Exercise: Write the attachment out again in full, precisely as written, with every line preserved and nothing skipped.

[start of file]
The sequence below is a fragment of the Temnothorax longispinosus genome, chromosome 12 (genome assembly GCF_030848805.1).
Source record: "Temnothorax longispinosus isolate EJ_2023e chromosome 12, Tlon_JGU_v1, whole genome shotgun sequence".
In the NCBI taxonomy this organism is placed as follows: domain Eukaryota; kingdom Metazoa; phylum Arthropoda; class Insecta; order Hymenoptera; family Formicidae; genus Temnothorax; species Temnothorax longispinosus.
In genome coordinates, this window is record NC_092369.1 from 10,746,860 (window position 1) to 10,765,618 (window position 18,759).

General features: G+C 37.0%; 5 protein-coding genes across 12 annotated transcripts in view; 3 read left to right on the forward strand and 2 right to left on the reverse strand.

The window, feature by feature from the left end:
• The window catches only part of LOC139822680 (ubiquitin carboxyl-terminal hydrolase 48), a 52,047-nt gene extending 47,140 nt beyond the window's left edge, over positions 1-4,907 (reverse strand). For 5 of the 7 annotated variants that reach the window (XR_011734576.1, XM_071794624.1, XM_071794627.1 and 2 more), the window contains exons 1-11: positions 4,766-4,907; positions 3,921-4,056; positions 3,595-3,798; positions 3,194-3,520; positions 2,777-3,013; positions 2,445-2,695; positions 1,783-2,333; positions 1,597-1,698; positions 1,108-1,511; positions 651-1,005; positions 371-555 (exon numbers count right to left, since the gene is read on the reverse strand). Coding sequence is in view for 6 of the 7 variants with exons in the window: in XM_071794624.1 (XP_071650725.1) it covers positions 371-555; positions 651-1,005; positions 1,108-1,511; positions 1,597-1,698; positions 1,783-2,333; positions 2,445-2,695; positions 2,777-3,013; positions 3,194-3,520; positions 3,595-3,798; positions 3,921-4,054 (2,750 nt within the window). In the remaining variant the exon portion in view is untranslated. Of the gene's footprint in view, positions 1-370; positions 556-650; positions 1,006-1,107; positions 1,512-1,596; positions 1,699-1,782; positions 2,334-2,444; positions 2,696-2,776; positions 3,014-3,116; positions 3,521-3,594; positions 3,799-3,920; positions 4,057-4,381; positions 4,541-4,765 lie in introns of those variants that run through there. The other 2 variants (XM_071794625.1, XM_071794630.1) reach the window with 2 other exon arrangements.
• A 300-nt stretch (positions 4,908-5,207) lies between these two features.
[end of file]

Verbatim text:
The sequence below is a fragment of the Temnothorax longispinosus genome, chromosome 12 (genome assembly GCF_030848805.1).
Source record: "Temnothorax longispinosus isolate EJ_2023e chromosome 12, Tlon_JGU_v1, whole genome shotgun sequence".
In the NCBI taxonomy this organism is placed as follows: domain Eukaryota; kingdom Metazoa; phylum Arthropoda; class Insecta; order Hymenoptera; family Formicidae; genus Temnothorax; species Temnothorax longispinosus.
In genome coordinates, this window is record NC_092369.1 from 10,746,860 (window position 1) to 10,765,618 (window position 18,759).

General features: G+C 37.0%; 5 protein-coding genes across 12 annotated transcripts in view; 3 read left to right on the forward strand and 2 right to left on the reverse strand.

The window, feature by feature from the left end:
• The window catches only part of LOC139822680 (ubiquitin carboxyl-terminal hydrolase 48), a 52,047-nt gene extending 47,140 nt beyond the window's left edge, over positions 1-4,907 (reverse strand). For 5 of the 7 annotated variants that reach the window (XR_011734576.1, XM_071794624.1, XM_071794627.1 and 2 more), the window contains exons 1-11: positions 4,766-4,907; positions 3,921-4,056; positions 3,595-3,798; positions 3,194-3,520; positions 2,777-3,013; positions 2,445-2,695; positions 1,783-2,333; positions 1,597-1,698; positions 1,108-1,511; positions 651-1,005; positions 371-555 (exon numbers count right to left, since the gene is read on the reverse strand). Coding sequence is in view for 6 of the 7 variants with exons in the window: in XM_071794624.1 (XP_071650725.1) it covers positions 371-555; positions 651-1,005; positions 1,108-1,511; positions 1,597-1,698; positions 1,783-2,333; positions 2,445-2,695; positions 2,777-3,013; positions 3,194-3,520; positions 3,595-3,798; positions 3,921-4,054 (2,750 nt within the window). In the remaining variant the exon portion in view is untranslated. Of the gene's footprint in view, positions 1-370; positions 556-650; positions 1,006-1,107; positions 1,512-1,596; positions 1,699-1,782; positions 2,334-2,444; positions 2,696-2,776; positions 3,014-3,116; positions 3,521-3,594; positions 3,799-3,920; positions 4,057-4,381; positions 4,541-4,765 lie in introns of those variants that run through there. The other 2 variants (XM_071794625.1, XM_071794630.1) reach the window with 2 other exon arrangements.
• A 300-nt stretch (positions 4,908-5,207) lies between these two features.